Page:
First, little info about OTRS taken from Wikipedia:
OTRS, an initialism for Open-source Ticket Request System, is a free and open-source trouble ticket system software package that a company, organization, or other entity can use to assign tickets to incoming queries and track further communications about them. It is a means of managing incoming inquiries, complaints, support requests, defect reports, and other communications. http://en.wikipedia.org/wiki/OTRS
So my interest in OTRS started couple of months ago. We had been using a very outdated ticketing system in my workplace for years and were thinking of changing to a better one. So as I was working during the summer holidays, I had time to look for an alternative. Found OTRS, set it up on my test server, tested for a few weeks and then migrated it to our production environment. Now we’ve been using OTRS for a month. Works like a charm. Usually if something is not working right in OTRS, it’s only a misconfiguration and easily fixed with the web GUI. Now we were also able to replace an old Windows server with an Ubuntu server. Slowly migrating from Windows to Linux… 😉 Read more of this post
I was asked if I had configured Windows clients for a Puppet server running on Linux. I have, and I write everything down whenever I make some new configurations. So here’s my notes on configuring Windows Puppet clients for Ubuntu Puppet server. Don’t forget to check the official guides.
I will try to automate everything I can, so even when configuring one automation system (Puppet), I’m using another one (Fabric) to do it. I’m using this fabfile always when I need to install another Puppet agent or if I need to install a Puppet server. Tested only with Ubuntu.
I’ve been writing a bit about my Nagios configuration lately, but there was still at least one important part missing from my Nagios configuration: Email notifications. With email notifications configured there will be an email alert every time one of my nagios hosts or it’s services reaches warning or critical state.
Postfix will be used to send emails and I will include a Puppet module for the configuration as well.
On my previous post I told how I got Windows monitoring working with Nagios. The post included a puppet module for the NSClient, which Nagios uses to communicate with Windows. The most important module in that setup is obviously the actual Nagios3 module. Which manages the Nagios server and all the hosts. I’ve been working on it for couple of days now and although it’s not complete, it works and is already available on our github.
You can find the module here:
I’m working in a Windows environment at my current job so I will be posting a little bit about Windows related topics in the future but the main focus will of course still stay in Linux. Setting up Nagios on Linux server to monitor Windows machines felt like a good way to introduce some Linux functionality to our Windows network.
Windows monitoring was fairly simple to set up but I did run into some small issues. All the guides and tutorials that I found were so outdated that they weren’t really much of a help. This guide is for the latest Nagios and nsclient versions (at least for now). Puppet module for the NSClient at the end of this post.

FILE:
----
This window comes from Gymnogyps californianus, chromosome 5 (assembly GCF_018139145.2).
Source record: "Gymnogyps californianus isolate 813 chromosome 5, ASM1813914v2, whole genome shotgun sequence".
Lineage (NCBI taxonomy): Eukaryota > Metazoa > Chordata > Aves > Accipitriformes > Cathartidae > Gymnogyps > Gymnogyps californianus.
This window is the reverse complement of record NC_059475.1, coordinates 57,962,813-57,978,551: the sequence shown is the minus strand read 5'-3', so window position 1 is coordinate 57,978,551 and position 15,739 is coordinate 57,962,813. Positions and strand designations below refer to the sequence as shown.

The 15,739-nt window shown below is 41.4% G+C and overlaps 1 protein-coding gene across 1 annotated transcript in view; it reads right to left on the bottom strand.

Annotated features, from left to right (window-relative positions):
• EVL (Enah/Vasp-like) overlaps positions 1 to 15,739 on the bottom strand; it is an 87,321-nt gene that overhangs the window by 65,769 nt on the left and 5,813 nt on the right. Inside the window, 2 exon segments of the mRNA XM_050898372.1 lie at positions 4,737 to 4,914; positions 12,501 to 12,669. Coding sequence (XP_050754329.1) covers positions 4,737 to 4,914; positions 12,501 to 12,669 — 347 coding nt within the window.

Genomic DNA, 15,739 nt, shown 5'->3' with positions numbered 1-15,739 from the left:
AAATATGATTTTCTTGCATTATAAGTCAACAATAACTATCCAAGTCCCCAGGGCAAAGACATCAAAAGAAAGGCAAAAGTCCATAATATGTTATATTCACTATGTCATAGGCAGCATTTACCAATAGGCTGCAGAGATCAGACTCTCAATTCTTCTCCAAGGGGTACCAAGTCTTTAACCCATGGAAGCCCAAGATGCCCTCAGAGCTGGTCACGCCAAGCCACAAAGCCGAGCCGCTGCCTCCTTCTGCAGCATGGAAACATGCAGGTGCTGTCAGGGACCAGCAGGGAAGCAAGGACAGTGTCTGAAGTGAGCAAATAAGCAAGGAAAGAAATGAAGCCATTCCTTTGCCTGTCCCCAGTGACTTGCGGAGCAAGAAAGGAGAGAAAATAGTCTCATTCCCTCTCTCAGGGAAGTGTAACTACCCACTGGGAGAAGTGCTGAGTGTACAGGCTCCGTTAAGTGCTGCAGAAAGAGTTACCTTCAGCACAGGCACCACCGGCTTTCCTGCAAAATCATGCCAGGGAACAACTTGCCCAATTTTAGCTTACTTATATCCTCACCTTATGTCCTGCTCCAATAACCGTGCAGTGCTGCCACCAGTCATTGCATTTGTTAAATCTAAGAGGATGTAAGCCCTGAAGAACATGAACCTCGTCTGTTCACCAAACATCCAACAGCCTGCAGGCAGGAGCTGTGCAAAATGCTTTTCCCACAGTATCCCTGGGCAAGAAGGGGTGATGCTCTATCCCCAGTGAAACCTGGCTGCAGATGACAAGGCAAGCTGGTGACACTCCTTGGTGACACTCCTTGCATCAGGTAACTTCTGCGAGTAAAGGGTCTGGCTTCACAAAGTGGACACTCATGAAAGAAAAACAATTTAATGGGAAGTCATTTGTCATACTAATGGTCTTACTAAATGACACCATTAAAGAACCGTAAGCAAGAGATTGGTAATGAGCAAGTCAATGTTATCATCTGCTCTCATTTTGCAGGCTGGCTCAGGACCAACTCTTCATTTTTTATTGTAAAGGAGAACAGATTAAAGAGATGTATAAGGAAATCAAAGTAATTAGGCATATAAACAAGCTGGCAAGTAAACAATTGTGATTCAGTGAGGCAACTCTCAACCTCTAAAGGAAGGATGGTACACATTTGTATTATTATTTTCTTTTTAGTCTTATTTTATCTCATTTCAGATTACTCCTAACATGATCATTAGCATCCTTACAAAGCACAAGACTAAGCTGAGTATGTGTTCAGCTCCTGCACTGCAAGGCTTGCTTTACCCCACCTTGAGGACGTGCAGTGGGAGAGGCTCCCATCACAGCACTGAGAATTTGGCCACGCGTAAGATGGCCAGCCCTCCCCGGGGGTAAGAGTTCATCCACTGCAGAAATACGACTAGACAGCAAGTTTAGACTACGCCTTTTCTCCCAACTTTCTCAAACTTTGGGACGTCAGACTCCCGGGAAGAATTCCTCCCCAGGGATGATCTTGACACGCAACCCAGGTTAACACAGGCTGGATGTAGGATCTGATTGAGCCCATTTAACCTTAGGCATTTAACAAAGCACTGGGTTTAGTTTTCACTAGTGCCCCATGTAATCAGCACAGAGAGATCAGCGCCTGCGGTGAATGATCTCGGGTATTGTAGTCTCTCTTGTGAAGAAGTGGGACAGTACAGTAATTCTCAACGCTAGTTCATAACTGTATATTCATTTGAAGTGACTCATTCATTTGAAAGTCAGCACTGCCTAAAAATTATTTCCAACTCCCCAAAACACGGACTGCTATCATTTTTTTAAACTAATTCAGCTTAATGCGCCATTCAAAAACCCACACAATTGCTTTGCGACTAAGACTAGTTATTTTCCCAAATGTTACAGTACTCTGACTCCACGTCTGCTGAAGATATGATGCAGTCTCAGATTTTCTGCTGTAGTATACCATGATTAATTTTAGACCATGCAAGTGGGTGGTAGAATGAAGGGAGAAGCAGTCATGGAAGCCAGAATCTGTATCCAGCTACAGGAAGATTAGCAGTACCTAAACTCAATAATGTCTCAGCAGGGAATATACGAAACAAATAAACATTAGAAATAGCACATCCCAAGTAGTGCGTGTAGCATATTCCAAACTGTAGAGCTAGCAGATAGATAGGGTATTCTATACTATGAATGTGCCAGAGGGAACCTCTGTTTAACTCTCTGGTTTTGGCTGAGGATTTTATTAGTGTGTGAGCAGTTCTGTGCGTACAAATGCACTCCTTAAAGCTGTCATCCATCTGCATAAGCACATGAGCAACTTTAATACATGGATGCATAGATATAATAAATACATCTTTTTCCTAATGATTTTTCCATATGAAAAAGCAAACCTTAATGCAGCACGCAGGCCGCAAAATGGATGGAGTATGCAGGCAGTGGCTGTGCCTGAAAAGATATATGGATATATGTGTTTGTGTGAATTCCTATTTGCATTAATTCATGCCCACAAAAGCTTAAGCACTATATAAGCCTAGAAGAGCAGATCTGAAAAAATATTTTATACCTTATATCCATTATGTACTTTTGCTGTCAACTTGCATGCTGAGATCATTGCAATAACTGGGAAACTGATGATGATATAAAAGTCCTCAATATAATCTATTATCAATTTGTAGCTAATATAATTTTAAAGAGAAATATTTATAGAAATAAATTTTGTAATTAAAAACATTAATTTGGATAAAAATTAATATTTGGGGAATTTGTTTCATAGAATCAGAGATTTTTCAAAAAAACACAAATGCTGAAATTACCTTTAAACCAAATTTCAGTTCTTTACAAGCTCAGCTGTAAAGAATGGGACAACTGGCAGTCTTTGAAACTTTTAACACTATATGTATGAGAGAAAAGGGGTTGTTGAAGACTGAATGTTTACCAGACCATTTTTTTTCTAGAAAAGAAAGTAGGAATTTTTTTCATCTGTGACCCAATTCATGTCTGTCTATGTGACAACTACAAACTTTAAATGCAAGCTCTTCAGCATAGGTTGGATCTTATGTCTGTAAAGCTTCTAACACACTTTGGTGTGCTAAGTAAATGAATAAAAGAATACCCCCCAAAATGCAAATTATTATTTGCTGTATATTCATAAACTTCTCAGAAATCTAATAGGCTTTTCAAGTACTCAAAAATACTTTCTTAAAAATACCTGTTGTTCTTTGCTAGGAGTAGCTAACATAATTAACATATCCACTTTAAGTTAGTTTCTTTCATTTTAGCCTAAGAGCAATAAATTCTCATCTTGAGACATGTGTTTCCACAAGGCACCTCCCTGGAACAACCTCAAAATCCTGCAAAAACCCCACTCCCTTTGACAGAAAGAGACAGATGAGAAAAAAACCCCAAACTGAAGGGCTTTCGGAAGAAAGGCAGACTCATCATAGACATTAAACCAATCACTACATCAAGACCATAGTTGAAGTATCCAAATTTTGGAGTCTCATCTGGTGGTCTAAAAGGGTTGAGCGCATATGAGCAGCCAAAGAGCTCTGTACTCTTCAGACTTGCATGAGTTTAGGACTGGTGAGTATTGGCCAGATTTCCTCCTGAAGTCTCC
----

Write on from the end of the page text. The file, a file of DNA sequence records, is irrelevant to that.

The module has been tested on Ubuntu 12.04 and Centos 6.2. It might work on Redhat and Debian as well but I haven’t tested those yet. It installs and configures Apache, PHP and MySQL. At it’s present state it works quite fine, but I might still keep improving it.
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Slightly easier topic today 🙂
A while ago I had to set up an Ubuntu machine so that after a reboot it would automatically log in to Gnome and connect to WLAN with the correct wlan key. There’s propably many ways of doing this and it might be quite easy to do with GUI but here’s how to do it from the command line.
WLAN key configuration
For setting the wlan key we need to modify the Network Manager configuration.
The configuration files for all your known connections are here:
You need to add the key to the appropriate config. In my case it was Auto Wlan212. Sudo is needed for editing the file. There’s a lot of settings you can play with but the section for the wlan key is under
Before I modified anything these two lines were there already: Read more of this post
Ubuntu 12.04 LTS has been released and it’s time to upgrade! The do-release-upgrade is the recommended way and don’t worry! I will use it. The problem is this: do-release-upgrade asks a lot of questions during the install but I have to upgrade multiple machines and I don’t feel like answering those same questions on each machine. So how to automate this?
There’s a way to answer those questions in advance and in a single command. You can pipe some of the answers with echo and then use DEBIAN_FRONTEND=noninteractice for the rest of them. No preseeding needed at all. With this command you can automate a release upgrade completely.
Remember to take backups in case something goes wrong. Read more of this post